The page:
Our programs are designed to offer a fun, exciting environment for kids to develop key life skills. Each session will typically begin with a warm-up before moving into a strength program specifically designed to help develop:

  • Impulse control 
  • Emotion control 
  • Organisation 
  • Working memory 
  • Task initiation 
  • Flexible thinking 
  • Self-monitoring  
  • Planning 

We conduct regular comprehensive assessments of special tests related to youth development. This helps us understand individual needs and monitor each student’s unique progress. 

Get in touch to find out how exercise can help unlock your child’s full potential.


Exercise plans are our bread and butter at Atkins Health. We know the ins and outs of movement like no one else. Over time we have built up an arsenal of techniques that help our clients achieve the best outcome possible. Every exercise and fitness plan we implement is different, but there are a few staples that we lean on to build out an effective program. Full body exercises are an efficient, comprehensive approach to training the body. They can be applied to a range of goals – from improving mobility, to maintaining strength, or remedying injury.  The following provides a summary of full body exercises – including what they are, why they work, and how to incorporate them into your training.  

What are full body exercises? 

Full body exercises, also known as compound movements, target several muscle groups in the body at once. While most movements will engage more than one muscle at a time, the best full body exercises will engage various body parts at once. For example, a bicep curl will engage both the front and back of the upper arm, but little more. A squat, however, engages the legs, core and back, all at once.  

Popular full-body resistance exercises include: 

  • Pushups  
  • Lunges 
  • Squats 
  • Dips  
  • Step-ups 
  • Deadlift 
  • Bench press 

These movements will typically be more fatiguing than isolated exercises, which makes them highly beneficial for several reasons.  

Full bodyweight exercises aren’t just used in strength training. At Atkins, we’re big believers in the benefits of full body mobility exercises. Mobility training is a helpful tool for preventing injury, rehabilitating injuries and increasing the efficiency of training. A mobility routine may often be used in place of full body warm-up exercises

Benefits of these exercises in training 

Full-body exercises are a highly efficient way of training the body, however, they’re not appropriate for everyone. If they are not executed with the proper technique, they can result in injury. Furthermore, they can often exacerbate underlying muscle imbalances or weakness.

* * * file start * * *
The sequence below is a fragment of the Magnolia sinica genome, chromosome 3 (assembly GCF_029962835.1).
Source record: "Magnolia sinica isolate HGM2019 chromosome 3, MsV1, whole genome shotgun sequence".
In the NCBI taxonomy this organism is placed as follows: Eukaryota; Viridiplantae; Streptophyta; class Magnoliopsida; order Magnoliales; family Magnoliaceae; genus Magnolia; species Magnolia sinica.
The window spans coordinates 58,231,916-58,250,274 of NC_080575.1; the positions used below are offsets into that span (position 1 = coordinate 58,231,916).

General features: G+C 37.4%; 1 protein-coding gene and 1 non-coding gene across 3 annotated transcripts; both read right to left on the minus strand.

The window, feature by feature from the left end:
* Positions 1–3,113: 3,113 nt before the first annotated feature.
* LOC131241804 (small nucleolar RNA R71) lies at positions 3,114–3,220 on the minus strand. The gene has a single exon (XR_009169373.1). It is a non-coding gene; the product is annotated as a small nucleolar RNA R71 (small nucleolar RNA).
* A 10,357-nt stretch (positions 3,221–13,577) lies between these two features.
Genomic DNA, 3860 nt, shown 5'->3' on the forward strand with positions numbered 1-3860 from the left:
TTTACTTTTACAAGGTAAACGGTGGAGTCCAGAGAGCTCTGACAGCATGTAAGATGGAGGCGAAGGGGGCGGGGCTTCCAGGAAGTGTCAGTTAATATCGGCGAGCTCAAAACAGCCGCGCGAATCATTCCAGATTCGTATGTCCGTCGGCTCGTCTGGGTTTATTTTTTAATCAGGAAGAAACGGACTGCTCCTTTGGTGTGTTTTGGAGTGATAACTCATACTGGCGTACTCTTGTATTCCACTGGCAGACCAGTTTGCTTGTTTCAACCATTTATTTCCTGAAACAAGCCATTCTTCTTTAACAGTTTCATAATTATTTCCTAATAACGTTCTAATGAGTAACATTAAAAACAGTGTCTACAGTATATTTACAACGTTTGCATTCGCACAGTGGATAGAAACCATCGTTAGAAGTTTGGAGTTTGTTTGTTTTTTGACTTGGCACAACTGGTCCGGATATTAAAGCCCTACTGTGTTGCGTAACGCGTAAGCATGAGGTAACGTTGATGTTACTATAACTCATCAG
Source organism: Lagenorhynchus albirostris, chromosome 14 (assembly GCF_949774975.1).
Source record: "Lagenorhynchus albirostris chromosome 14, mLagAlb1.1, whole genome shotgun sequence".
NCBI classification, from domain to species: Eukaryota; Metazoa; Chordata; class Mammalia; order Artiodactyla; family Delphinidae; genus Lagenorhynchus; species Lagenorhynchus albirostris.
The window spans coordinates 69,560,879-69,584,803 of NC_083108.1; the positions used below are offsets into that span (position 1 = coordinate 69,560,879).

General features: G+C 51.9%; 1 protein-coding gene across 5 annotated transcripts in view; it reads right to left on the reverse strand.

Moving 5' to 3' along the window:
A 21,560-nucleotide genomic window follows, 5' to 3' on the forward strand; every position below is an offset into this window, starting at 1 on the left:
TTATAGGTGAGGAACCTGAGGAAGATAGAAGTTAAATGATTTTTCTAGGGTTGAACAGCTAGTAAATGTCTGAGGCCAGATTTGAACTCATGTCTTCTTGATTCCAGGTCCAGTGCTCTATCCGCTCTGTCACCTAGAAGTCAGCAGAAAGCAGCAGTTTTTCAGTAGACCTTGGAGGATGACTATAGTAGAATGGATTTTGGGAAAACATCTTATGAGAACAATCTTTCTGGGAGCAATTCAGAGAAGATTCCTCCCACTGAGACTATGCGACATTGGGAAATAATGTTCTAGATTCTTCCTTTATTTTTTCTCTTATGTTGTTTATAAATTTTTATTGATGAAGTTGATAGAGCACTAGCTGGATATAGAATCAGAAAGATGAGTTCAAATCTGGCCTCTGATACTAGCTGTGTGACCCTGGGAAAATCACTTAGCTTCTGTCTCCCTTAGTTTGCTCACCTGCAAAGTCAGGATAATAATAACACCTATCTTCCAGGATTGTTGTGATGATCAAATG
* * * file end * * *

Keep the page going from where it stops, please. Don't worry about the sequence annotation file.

However, when performed correctly, full-body exercises have proven to be hugely beneficial.

This training technique is particularly popular among athletes due to how closely the exercises can replicate natural movements executed in sport.

Here are a few reasons why we love prescribing full-body exercises for our clients:

  • Workout more efficiently, activating more muscles in a short space of time
  • Helps improve coordination and balance
  • Helps improve joint mobility and stability
  • Simultaneously trains the cardiovascular system by increasing heart rate during movement
  • Exercise the same muscle group for longer periods with lower levels of fatigue
  • Can lift heavier weights and build strength quicker

Your exercise physiologist (EP) will be able to determine how you can benefit most from incorporating full-body exercises.

How to introduce exercises safely and effectively 

Because these movements activate so many muscles at once, it’s important to ensure they are performed correctly. An EP can help identify appropriate exercises for your goals and demonstrate how to perform them safely and effectively.  

It’s also important to avoid overusing full body exercises in your program. Although they’re a great way to improve strength and cardiovascular fitness, over reliance on such taxing movements can be damaging to the body. Your EP can also help devise an appropriate way to incorporate full body exercises as part of a broader exercise plan.  

At Atkins Health, we love to incorporate a blend of full body movements into our classes. Devised by our leading team of experts, our group classes blend individual programming that is specific to  your goals, with the joy and energy of a social environmen

If you’re ready to take the plunge into full-body exercising, we can’t wait to take you on the journey. Our team of talented EP’s can kickstart your exercise program, no matter what level of ability, fitness or confidence you are at. Get in touch today to find out more.